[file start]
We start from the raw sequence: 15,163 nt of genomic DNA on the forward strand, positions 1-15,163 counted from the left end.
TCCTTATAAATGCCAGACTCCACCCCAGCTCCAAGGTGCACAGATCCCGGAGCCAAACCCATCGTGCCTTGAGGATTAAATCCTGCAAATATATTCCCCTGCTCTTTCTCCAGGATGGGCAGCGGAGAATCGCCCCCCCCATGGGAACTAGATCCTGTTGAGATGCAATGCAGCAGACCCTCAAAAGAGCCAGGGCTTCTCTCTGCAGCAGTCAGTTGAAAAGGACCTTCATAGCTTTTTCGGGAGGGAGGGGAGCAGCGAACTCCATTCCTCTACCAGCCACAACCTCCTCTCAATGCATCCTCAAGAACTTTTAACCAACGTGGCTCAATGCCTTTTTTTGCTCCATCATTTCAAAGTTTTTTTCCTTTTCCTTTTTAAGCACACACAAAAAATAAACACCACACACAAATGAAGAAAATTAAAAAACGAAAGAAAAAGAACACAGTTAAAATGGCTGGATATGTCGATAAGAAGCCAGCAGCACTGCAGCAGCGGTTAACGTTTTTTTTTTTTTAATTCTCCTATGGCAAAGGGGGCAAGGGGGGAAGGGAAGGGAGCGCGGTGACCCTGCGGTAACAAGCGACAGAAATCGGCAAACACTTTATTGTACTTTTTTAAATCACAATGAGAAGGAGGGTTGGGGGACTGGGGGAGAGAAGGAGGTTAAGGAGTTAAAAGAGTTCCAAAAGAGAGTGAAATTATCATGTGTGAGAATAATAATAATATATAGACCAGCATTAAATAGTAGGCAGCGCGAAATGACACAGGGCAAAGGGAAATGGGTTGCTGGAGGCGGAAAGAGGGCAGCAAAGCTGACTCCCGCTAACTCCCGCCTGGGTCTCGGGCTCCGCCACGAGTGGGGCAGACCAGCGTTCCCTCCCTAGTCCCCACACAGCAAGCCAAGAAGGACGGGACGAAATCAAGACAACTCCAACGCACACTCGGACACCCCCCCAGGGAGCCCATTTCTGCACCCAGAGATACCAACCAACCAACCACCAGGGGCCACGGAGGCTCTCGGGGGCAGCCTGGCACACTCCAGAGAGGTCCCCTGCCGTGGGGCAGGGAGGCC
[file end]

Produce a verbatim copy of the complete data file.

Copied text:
We start from the raw sequence: 15,163 nt of genomic DNA on the forward strand, positions 1-15,163 counted from the left end.
TCCTTATAAATGCCAGACTCCACCCCAGCTCCAAGGTGCACAGATCCCGGAGCCAAACCCATCGTGCCTTGAGGATTAAATCCTGCAAATATATTCCCCTGCTCTTTCTCCAGGATGGGCAGCGGAGAATCGCCCCCCCCATGGGAACTAGATCCTGTTGAGATGCAATGCAGCAGACCCTCAAAAGAGCCAGGGCTTCTCTCTGCAGCAGTCAGTTGAAAAGGACCTTCATAGCTTTTTCGGGAGGGAGGGGAGCAGCGAACTCCATTCCTCTACCAGCCACAACCTCCTCTCAATGCATCCTCAAGAACTTTTAACCAACGTGGCTCAATGCCTTTTTTTGCTCCATCATTTCAAAGTTTTTTTCCTTTTCCTTTTTAAGCACACACAAAAAATAAACACCACACACAAATGAAGAAAATTAAAAAACGAAAGAAAAAGAACACAGTTAAAATGGCTGGATATGTCGATAAGAAGCCAGCAGCACTGCAGCAGCGGTTAACGTTTTTTTTTTTTTAATTCTCCTATGGCAAAGGGGGCAAGGGGGGAAGGGAAGGGAGCGCGGTGACCCTGCGGTAACAAGCGACAGAAATCGGCAAACACTTTATTGTACTTTTTTAAATCACAATGAGAAGGAGGGTTGGGGGACTGGGGGAGAGAAGGAGGTTAAGGAGTTAAAAGAGTTCCAAAAGAGAGTGAAATTATCATGTGTGAGAATAATAATAATATATAGACCAGCATTAAATAGTAGGCAGCGCGAAATGACACAGGGCAAAGGGAAATGGGTTGCTGGAGGCGGAAAGAGGGCAGCAAAGCTGACTCCCGCTAACTCCCGCCTGGGTCTCGGGCTCCGCCACGAGTGGGGCAGACCAGCGTTCCCTCCCTAGTCCCCACACAGCAAGCCAAGAAGGACGGGACGAAATCAAGACAACTCCAACGCACACTCGGACACCCCCCCAGGGAGCCCATTTCTGCACCCAGAGATACCAACCAACCAACCACCAGGGGCCACGGAGGCTCTCGGGGGCAGCCTGGCACACTCCAGAGAGGTCCCCTGCCGTGGGGCAGGGAGGCC